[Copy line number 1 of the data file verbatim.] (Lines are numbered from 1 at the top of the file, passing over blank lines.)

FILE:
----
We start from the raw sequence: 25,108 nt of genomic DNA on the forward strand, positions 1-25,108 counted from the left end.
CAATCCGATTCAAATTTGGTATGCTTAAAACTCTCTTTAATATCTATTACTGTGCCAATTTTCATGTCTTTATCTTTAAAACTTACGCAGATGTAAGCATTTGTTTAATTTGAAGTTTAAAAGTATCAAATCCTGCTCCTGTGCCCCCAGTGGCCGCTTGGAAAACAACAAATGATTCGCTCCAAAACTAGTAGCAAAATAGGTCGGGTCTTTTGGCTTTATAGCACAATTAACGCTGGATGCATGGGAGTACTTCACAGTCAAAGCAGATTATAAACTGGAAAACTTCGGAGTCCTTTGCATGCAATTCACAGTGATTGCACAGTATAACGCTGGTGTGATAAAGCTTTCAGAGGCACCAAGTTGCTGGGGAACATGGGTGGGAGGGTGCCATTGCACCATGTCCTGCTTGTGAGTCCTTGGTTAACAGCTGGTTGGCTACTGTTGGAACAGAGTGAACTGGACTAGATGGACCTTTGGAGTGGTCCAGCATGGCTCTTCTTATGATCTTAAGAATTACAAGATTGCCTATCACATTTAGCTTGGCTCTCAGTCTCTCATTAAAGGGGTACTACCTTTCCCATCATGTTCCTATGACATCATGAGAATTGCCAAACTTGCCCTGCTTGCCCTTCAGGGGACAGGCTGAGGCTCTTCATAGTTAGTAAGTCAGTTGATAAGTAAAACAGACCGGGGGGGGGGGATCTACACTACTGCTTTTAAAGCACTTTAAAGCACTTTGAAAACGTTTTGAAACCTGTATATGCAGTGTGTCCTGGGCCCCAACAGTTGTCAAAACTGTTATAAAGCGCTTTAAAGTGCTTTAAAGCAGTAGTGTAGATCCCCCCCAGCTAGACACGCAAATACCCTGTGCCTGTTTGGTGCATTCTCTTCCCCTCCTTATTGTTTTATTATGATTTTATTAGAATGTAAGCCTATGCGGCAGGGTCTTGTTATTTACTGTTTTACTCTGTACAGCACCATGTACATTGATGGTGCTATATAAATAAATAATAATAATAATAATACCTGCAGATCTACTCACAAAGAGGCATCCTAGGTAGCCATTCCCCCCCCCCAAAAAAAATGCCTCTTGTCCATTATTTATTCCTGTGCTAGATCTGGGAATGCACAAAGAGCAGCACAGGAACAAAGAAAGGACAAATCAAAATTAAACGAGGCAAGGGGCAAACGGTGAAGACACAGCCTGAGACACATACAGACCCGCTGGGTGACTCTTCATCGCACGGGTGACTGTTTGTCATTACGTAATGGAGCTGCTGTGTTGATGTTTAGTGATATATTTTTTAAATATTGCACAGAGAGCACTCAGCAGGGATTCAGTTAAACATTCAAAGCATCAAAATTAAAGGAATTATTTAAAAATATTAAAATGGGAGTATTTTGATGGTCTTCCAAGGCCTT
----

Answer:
We start from the raw sequence: 25,108 nt of genomic DNA on the forward strand, positions 1-25,108 counted from the left end.